PIERRE, S.D. (TND) — South Dakota Governor Kristi Noem signed a bill into law Monday which will prohibit public colleges and universities from compelling students and faculty to engage in critical race theory trainings or orientations.
The bill, HB 1012, is meant to “protect students and employees at institutions of higher education from divisive concepts,” according to the legislation.
The bill describes “divisive concepts” in a list within its text. Examples include: calling meritocracy or a strong work ethic racist or sexist; declaring individuals are inherently racist based on their race, religion, sex, ethnicity or national origin; and asserting that by virtue of one’s race, religion, sex, ethnicity or national origin, individuals are responsible for the actions committed in the past by others with those same immutable characteristics.
The list of "divisive concepts" also includes any topic that makes students or faculty “feel discomfort, guilt, anguish, or any other form of psychological distress on account of the individual’s race, color, religion, ethnicity or national origin,” according to the bill.
No student or teacher should have to endorse Critical Race Theory in order to attend, graduate from, or teach at our public universities,” Noem said in a statement. “College should remain a place where freedom of thought and expression are encouraged, not stifled by political agendas.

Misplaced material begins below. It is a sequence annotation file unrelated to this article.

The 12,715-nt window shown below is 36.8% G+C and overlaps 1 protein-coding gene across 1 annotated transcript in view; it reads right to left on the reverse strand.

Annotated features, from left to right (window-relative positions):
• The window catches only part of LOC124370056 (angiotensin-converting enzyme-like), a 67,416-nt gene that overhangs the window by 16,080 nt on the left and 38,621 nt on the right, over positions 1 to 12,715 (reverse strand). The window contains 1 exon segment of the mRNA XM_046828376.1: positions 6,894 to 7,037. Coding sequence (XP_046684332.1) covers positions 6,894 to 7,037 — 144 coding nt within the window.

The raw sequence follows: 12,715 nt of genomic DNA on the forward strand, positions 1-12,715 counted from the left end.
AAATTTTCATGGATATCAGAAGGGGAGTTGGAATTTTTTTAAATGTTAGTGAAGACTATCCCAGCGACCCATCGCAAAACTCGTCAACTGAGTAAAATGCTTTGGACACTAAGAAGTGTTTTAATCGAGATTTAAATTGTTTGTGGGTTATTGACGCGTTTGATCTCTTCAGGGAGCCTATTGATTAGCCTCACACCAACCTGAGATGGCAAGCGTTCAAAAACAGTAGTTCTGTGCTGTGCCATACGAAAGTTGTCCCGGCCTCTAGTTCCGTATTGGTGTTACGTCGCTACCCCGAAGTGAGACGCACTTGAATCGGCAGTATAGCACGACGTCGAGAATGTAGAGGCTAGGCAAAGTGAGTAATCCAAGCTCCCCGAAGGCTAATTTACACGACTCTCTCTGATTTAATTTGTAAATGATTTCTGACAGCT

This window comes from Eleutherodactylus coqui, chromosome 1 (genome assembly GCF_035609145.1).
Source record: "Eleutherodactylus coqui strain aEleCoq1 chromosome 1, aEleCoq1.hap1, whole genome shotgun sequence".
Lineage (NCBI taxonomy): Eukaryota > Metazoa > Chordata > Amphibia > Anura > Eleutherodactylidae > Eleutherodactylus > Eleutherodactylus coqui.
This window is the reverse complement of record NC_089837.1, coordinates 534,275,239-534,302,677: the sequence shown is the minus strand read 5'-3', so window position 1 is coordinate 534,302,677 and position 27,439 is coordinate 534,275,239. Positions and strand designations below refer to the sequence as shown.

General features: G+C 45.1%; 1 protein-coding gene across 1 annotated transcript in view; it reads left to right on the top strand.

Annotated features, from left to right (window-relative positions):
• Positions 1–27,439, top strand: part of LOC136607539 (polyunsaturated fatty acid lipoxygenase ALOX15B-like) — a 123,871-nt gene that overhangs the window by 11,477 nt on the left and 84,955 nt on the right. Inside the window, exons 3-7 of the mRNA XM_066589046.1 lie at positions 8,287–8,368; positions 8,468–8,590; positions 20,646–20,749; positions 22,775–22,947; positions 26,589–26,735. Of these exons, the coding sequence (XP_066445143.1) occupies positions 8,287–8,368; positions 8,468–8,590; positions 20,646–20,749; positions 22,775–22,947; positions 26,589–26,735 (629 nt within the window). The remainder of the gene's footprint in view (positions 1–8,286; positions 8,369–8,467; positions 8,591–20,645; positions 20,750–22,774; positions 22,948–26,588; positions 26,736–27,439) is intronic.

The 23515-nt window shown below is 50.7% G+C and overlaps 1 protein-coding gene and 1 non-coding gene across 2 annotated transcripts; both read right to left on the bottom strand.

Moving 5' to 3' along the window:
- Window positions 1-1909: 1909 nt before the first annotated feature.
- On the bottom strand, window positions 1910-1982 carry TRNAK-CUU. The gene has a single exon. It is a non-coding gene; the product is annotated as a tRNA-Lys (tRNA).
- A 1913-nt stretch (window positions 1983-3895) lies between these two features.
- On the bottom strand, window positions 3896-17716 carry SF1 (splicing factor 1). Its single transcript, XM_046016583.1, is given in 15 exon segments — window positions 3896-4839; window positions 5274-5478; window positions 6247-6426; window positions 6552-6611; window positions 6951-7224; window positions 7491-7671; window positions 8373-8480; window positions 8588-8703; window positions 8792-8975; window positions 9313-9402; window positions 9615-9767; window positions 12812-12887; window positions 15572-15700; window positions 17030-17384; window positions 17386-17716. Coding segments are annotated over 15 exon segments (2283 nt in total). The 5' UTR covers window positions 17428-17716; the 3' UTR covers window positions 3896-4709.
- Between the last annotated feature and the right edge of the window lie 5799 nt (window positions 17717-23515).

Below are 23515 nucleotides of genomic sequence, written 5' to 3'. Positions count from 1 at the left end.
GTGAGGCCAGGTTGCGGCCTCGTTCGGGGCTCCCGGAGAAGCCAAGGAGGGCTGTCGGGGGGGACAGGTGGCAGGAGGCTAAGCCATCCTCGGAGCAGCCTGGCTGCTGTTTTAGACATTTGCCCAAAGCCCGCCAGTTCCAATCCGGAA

The legislation states that any institution under the control of the Board of Regents or the Board of Technical Education may not compel students or faculty to “personally affirm, adopt, or adhere to divisive concepts.”
Noem also signed 11 other wide-ranging education bills Monday, which included authorizations for new education infrastructure, appropriations for health sciences education equipment, revisions regarding the teacher’s compensation review board, and many more.
“This session, we also made targeted investments in job training for key career fields like nursing and skilled manufacturing,” Noem continued. “We want our kids and grandkids to get the best training possible so that they can fill available jobs right here in South Dakota.”